Friday, March 24, 2023
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GOP Sens. Predict Only a Few Republicans Will Break from Trump During Impeachment Trial

'I do think his supporters would be very upset...'

Democrats are sending the House’s article of impeachment against former President Donald Trump to the Senate on Monday in the hopes that the upper chamber will convict and disqualify Trump from ever holding office again.

But several Republican senators privately said there’s next to no chance the GOP breaks from Trump.

As of right now, there are only five or six GOP senators who would vote to convict Trump, according to The Hill.

A conviction requires a two-thirds majority vote, meaning Democrats would need at least 17 GOP votes to succeed.

And although several Republicans were critical of Trump’s behavior before and after the Capitol uprising on Jan. 6, a few things have worked to help him win back Republican support.

One development GOP sources cited was Trump’s decision not to pardon anyone involved in the Capitol riot.

“I thought if he pardoned people who had been part of this invasion of the Capitol, that would have pushed the number higher because that would have said, ‘These are my guys,’” an anonymous Republican senator said.

GOP senators are also worried about backlash after seeing the way Rep. Liz Cheney, R-Wyo., the House GOP’s conference chair and third-ranking leader, was excoriated for being one of 10 House Republicans to vote for impeachment.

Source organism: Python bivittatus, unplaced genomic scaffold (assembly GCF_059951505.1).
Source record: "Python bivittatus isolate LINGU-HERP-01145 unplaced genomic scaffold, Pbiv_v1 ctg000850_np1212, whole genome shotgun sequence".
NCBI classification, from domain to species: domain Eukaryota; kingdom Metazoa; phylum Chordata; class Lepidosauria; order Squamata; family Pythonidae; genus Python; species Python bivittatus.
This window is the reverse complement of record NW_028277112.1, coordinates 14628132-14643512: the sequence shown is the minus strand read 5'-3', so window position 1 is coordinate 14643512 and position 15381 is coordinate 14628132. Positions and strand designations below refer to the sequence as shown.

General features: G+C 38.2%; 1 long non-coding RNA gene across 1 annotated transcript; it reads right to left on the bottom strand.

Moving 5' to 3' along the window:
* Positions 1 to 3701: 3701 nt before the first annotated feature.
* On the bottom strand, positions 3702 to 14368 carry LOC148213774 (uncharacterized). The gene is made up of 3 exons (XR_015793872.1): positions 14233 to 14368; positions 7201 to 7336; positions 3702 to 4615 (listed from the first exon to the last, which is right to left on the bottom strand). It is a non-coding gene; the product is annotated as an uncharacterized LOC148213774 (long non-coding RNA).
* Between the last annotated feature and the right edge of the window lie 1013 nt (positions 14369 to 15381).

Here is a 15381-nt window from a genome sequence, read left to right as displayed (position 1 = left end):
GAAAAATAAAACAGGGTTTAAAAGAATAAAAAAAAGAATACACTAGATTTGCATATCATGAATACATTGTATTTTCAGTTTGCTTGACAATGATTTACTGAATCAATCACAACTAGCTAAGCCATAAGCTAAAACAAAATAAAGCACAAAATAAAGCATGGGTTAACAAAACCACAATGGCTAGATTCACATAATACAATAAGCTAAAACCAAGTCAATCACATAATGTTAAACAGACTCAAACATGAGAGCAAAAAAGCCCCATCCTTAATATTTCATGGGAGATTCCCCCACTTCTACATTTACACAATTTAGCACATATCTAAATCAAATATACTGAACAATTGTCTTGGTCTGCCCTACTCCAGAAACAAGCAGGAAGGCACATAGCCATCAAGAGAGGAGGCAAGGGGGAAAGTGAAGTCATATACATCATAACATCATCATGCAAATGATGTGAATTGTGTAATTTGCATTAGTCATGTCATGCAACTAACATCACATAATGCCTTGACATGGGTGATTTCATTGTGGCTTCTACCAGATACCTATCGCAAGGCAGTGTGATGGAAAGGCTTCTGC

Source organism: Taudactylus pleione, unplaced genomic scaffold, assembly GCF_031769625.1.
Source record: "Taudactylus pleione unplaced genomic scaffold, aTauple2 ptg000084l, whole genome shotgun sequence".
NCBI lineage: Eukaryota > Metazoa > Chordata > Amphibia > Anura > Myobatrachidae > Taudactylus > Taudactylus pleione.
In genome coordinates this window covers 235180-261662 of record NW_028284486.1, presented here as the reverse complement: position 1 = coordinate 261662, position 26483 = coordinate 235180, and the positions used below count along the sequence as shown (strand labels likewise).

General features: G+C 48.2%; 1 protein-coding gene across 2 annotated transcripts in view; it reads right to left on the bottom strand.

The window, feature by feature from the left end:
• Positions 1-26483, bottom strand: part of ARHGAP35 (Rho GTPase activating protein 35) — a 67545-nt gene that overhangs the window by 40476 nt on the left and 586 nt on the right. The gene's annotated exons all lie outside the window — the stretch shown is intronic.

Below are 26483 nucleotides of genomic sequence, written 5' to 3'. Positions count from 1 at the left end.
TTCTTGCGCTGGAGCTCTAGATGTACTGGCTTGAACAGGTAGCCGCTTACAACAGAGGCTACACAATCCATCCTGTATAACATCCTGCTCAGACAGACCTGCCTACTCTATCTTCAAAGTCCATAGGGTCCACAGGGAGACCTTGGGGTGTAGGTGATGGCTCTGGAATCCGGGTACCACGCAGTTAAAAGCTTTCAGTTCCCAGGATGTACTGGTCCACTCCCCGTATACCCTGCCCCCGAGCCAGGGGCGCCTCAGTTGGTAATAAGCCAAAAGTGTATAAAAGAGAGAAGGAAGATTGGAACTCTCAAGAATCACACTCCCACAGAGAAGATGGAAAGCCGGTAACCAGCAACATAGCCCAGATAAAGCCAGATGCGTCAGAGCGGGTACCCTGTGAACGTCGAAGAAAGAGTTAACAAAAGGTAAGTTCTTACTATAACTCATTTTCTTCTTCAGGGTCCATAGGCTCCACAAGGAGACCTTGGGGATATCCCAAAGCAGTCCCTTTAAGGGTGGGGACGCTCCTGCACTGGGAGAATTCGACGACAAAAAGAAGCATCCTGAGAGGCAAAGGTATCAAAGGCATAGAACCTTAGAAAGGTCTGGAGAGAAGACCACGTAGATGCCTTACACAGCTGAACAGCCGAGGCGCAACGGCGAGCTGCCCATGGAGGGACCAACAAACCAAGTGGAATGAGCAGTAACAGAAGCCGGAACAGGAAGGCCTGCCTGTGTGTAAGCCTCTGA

Cheney, the neocon daughter of former vice president Dick Cheney, already has been met with censure and growing calls to resign her leadership post.

“I do think his supporters would be very upset,” the Republican senator said.

Even Senate Minority Leader Mitch McConnell, R-Ky., who was rumored to be in favor of conviction, is asking the Senate to delay the impeachment trial until mid-February so that Trump’s legal team can have an adequate amount of time to prepare.

McConnell, just like most Senate Republicans, agrees that any attempt to remove Trump is now too late, the anonymous senator told The Hill.

“For the most part, there is a real strong consensus among our members that this is after the fact,” said another Republican senator.

“He’s out of office and impeachment is a remedy to remove somebody from office, so there’s the constitutional question,” the senator said. “That’s my sense of where most of our members are going to come down.”

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